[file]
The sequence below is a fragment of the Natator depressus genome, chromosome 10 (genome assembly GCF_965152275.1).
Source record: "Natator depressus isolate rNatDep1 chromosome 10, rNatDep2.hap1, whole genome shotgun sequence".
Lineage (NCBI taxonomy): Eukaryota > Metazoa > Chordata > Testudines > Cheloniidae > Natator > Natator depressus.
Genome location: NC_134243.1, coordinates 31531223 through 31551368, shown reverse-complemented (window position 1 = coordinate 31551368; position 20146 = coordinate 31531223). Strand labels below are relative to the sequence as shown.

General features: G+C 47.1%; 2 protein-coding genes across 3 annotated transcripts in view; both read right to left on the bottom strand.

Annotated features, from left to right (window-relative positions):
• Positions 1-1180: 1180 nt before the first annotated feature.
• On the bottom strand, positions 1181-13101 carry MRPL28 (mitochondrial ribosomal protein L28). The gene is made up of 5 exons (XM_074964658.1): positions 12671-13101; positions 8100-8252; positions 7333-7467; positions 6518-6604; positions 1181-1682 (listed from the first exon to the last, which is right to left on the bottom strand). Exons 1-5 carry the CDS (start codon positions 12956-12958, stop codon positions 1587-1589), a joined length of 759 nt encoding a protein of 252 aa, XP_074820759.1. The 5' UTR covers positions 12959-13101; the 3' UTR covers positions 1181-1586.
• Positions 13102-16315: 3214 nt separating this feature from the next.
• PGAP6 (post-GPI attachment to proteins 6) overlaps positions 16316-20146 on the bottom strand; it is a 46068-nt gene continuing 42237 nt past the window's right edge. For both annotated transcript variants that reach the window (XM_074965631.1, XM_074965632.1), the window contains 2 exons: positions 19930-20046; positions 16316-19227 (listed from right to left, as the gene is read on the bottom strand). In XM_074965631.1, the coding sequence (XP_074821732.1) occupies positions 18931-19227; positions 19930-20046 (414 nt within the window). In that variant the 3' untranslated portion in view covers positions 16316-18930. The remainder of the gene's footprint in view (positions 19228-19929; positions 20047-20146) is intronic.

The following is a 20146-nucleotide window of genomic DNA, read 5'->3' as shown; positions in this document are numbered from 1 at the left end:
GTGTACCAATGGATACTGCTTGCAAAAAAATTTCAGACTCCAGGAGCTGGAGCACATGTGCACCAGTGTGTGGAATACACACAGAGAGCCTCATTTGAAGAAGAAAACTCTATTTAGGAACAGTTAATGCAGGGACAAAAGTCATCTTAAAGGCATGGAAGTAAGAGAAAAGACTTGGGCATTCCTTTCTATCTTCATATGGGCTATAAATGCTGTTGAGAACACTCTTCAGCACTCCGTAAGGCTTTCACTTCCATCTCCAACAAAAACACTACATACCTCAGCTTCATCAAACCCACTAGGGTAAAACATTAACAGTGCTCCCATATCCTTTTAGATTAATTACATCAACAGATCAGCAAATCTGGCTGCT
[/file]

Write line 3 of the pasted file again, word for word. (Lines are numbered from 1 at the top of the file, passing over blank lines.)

Lineage (NCBI taxonomy): Eukaryota > Metazoa > Chordata > Testudines > Cheloniidae > Natator > Natator depressus.